I really think it targets Yelp and other recommendation sites more than Google. I look at it this way: you can search for a BBQ joint in your city on Yelp and through Facebook’s graph search. Yelp will give you people you probably don’t know. Facebook will let you see which of your friends checked in and liked the restaurant’s page, so you can follow up with them to see if they enjoyed it or if they’d recommend you go somewhere else. I see graph search really as more of a conversation starter. If you see that a friend checked in somewhere or liked a page, it doesn’t tell you a whole lot, but you’ll probably be tempted to shoot them a message or a text asking them about their experience.
Graph Search will allow us to discover surprising things about even our closest friends (Jon Loomer owns every Abba record!!?), and also let advertisers target what people are searching for (similar to Google) in addition to targeting based on likes, interests and connections. As long as Facebook can respect user boundaries around privacy, Graph Search should be a win for users and marketers.
I’d say Graph Search is a no-brainer. It’s a great way for Facebook to utilize the absurd amount of data it has and knows about its users. Social context for questions like ‘What are some great Mexican restaurants in San Francisco (that my friends like)?’ is powerful. It’s an obvious revenue stream, too, as businesses could pay to be shown at the top of the list.
In the past, I’ve spent hours building Facebook Lists of people with a common interest or location. For example, friends who live in LA that surf. I used those lists to filter my news feed, or reach out to someone to go surfing with. Now with graph search, that filtering process can happen on the fly, and extend outside of my immediate friends. I find Graph search very exciting for my personal life, and also as a marketer.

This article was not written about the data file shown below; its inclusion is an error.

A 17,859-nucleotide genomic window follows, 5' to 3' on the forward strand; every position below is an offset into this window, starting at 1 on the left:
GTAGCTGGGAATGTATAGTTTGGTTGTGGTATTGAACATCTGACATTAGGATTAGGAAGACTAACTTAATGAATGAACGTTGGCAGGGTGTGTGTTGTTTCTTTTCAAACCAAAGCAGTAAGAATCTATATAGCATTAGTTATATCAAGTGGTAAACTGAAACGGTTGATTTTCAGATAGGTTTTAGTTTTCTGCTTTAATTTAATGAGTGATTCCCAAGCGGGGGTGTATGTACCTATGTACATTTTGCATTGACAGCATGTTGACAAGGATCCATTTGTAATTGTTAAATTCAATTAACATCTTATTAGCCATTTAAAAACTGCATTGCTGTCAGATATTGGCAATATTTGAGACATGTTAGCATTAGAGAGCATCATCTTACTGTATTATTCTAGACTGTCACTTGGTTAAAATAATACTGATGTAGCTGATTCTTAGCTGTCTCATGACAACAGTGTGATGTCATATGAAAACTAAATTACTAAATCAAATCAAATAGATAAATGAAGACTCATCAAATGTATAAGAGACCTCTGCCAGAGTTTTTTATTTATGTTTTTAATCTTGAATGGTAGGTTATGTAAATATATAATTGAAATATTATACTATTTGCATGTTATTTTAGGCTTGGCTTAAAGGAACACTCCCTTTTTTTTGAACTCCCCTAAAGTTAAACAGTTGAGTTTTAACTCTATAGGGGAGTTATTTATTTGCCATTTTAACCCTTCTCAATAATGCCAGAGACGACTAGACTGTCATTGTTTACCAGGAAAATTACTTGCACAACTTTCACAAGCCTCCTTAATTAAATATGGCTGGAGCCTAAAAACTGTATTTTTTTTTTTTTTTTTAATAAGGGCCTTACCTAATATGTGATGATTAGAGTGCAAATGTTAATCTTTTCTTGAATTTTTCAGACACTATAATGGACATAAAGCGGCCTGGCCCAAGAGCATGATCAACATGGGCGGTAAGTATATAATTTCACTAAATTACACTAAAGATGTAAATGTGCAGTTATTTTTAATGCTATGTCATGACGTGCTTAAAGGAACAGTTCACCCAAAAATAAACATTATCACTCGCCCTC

I’m honestly still trying to come up with some good ways to leverage graph search (besides the examples that they have already stated). I have some ideas as to how brands will be able to use it, especially for search, but it’s too early to speculate on what the brand-specific offerings will be at this time. Overall, I think it’s great that they are allowing “access” to data that they’ve had all along, but we’ll have to wait and see how much they give to brands when it comes to micro-targeting using Graph search.
Source : Jon Loomer’s Blog
Once again thanks to Jon Loomer for this enriching piece of blog. To this long and rich list we wish to add Alain Bertrand’s commentary, which will stand as a view from the Mauritian micro-market perspective.
Since Zuckerberg’s June announcement which dumped the F-Phone idea in favor of the Social Search project, Social Media Marketeers have been drooling while anxiously waiting. This is because each of Facebook’s innovations modifies habits, enhances user experience and opens up opportunities.
FB’s Graph Search will certainly change the way Social Media users will apprehend enriched search experience amidst a limitless ocean of data and Multimedia items. The way GS has been presented to the world, seem to comfort more than ever the SOLOMO concept and to bet on the future of mobile browsing.
To my point of view FB’s Graph Search will be beneficial to micro-markets like Mauritius, with more options for micro-targeting and for local Social Marketeers. Let’s wait, see and learn.
- 10 Things We Learned From Facebook’s Graph Search (mashable.com)
- What Brands Should Do about Facebook Graph Search (greatfinds.icrossing.com)
- Get Your First Look at Facebook’s Intuitive Graph Search Here (vikitech.com)
- Facebook Graph Search, Search Quality, and the Meaning of Like (virante.org)
- Facebook Graph Search a Missed Opportunity (iacquire.com)